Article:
Disconnect between student body, student government greater than ever
If Rome did indeed fall in a day, maybe it’s not so unfathomable that ASUCD has seemingly collapsed in the span of two quarters.
In the ongoing ASUCD Winter Quarter elections, which began Tuesday and run till Friday morning, every single candidate will be elected. There are six senate candidates running for six spots and just one executive team vying for the Executive Office.
It is unclear how this lack of interest and dearth of candidates materialized. UC Davis is a school of action, socially and politically, where students and student leaders often call for change and more representation. Somehow, ASUCD has failed to seize the attention of those who lead different student communities and who desire to effect change on campus.
This election is not the first example of the disconnect between student government and the student body. Even in the fall 2014 election, only seven candidates ran for the six open spots.
Lack of student involvement in ASUCD is detrimental to the student body as a whole. There are fewer barriers to entry, allowing candidates who may not potentially be qualified to serve as student officials. Additionally, the dearth of candidates has led to a supermajority within ASUCD, as the S.M.A.R.T. slate will soon control eight of 12 senate seats. This essentially would allow for the slate to pass any legislation through without any significant roadblocks.
The senate has final control over the ASUCD budget, as it funds bills and allocates money to ASUCD’s various programs and units. UC Davis students should be able to choose the best possible candidates to make decisions with this money, and no group should be able to unilaterally impose its will on the student body. Student government needs open dialogue and discourse to most effectively represent the needs of different constituencies and communities.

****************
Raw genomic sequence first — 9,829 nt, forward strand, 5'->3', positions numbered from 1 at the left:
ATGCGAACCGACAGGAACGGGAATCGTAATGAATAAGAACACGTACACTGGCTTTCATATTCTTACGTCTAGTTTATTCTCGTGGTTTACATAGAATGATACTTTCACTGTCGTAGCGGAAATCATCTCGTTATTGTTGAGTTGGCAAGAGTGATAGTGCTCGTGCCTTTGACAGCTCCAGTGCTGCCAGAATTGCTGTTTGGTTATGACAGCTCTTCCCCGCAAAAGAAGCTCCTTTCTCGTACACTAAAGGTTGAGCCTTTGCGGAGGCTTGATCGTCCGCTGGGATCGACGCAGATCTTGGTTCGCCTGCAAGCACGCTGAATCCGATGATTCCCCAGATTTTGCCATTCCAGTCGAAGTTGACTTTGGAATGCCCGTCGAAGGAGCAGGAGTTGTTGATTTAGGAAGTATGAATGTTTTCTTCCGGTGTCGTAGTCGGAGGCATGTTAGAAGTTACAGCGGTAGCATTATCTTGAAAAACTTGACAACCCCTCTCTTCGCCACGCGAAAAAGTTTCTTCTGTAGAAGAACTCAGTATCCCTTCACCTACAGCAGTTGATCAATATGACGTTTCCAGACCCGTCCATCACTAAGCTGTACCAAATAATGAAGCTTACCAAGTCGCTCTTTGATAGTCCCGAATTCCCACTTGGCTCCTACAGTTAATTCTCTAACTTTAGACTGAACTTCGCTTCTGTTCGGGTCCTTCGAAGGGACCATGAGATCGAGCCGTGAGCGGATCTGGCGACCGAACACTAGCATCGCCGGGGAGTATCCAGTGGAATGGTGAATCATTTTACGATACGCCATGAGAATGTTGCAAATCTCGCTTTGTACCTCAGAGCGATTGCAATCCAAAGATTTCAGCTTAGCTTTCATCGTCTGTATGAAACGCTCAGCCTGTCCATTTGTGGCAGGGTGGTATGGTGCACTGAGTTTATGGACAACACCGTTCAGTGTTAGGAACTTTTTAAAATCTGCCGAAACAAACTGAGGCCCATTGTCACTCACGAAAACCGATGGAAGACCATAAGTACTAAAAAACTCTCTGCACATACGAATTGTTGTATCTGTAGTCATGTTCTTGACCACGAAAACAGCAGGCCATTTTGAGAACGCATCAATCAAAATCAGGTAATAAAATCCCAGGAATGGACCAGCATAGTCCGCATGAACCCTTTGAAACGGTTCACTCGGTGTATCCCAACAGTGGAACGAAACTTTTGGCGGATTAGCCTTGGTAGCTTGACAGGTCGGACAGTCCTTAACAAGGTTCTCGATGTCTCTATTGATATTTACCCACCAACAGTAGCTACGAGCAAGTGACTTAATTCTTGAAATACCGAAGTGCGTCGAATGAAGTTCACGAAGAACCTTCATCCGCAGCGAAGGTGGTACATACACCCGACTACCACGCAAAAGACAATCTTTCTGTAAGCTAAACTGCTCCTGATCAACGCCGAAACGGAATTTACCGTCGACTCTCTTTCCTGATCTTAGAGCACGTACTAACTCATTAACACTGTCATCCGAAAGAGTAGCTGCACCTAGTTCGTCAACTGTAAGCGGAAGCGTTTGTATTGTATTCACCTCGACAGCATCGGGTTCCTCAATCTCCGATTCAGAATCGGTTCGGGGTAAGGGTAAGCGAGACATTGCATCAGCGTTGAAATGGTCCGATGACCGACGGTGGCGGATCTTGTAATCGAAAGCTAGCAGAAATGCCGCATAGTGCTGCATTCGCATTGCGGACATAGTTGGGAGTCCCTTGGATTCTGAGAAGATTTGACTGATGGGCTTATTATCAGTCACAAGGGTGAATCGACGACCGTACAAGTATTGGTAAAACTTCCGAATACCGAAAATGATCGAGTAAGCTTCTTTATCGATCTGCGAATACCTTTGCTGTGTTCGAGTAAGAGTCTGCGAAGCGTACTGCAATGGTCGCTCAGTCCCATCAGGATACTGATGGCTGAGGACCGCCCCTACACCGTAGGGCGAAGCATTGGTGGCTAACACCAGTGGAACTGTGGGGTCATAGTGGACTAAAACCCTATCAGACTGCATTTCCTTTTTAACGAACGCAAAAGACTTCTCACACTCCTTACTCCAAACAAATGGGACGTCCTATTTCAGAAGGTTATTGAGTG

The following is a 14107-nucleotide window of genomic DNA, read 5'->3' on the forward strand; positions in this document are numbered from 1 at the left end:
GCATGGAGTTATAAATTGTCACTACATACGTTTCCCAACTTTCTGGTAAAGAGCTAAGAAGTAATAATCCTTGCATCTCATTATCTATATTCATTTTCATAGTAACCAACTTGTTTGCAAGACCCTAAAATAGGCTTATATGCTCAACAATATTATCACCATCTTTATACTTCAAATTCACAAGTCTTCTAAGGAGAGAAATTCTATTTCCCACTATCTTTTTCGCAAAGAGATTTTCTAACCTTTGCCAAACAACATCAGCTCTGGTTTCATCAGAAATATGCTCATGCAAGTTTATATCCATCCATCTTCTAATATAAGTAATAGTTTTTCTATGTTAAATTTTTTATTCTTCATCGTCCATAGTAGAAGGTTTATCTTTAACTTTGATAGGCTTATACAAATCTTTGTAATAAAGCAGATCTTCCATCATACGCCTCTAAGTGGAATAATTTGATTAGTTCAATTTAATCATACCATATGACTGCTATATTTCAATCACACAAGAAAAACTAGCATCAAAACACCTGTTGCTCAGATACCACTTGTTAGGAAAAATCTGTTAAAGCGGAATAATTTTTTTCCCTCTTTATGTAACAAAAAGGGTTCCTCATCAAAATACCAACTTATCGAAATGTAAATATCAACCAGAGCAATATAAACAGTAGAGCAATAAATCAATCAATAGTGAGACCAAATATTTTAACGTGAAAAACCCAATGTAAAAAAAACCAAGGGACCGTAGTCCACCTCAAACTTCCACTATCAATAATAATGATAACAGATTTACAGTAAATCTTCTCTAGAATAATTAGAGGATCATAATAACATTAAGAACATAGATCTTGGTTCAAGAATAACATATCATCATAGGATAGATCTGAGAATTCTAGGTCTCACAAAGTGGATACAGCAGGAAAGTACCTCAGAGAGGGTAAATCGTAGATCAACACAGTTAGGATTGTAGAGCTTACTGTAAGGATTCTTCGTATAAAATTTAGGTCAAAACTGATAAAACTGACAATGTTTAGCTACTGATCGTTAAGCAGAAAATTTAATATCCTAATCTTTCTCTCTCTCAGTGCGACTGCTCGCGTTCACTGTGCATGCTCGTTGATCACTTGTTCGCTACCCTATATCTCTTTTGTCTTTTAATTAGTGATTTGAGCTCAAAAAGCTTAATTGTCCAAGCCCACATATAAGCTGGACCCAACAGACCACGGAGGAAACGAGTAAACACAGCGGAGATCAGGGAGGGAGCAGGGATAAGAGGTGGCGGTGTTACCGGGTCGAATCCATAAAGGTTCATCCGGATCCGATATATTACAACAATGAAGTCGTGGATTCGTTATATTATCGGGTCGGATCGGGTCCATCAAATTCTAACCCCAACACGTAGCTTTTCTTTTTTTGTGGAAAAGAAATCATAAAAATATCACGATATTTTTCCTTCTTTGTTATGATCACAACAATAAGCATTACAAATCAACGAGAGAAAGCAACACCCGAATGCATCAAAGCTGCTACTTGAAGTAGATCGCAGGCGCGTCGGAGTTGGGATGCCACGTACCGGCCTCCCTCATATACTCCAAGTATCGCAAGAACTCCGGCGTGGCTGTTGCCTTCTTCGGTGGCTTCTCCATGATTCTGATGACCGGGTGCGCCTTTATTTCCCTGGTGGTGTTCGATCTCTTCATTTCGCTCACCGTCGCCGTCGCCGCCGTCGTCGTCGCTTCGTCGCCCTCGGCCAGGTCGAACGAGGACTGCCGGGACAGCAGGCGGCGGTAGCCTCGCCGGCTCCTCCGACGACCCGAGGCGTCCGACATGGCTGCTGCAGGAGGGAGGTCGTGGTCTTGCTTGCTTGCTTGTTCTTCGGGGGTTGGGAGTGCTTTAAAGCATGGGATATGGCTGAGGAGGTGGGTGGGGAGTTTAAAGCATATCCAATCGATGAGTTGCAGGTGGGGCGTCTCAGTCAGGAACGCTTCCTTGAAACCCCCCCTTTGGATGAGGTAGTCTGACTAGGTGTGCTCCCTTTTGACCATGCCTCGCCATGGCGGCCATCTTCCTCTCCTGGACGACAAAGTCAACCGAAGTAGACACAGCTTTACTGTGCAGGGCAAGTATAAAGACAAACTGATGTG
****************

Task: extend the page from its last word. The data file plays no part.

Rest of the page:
While The Editorial Board does not have a singular answer to the cause of the issue, we worry about the ramifications of the current election. ASUCD should increase outreach in order to encourage students to run for student government. There obviously exist many different opinions on major campus issues, and we believe that there should subsequently be more students looking to join ASUCD in order to better represent the needs of the student body and to make a positive difference on the lives of UC Davis students.
The entire campus community would best be served if the discourse found outside the senate table – during student activist protests and demonstrations – thrived within the realm of ASUCD. The Editorial Board hopes that both ASUCD and the student body rise to the occasion between now and the next elections in the fall.
UC Davis students, the future of your university and student government lies in your hands. Seize the opportunity.
Graphic by Jennifer Wu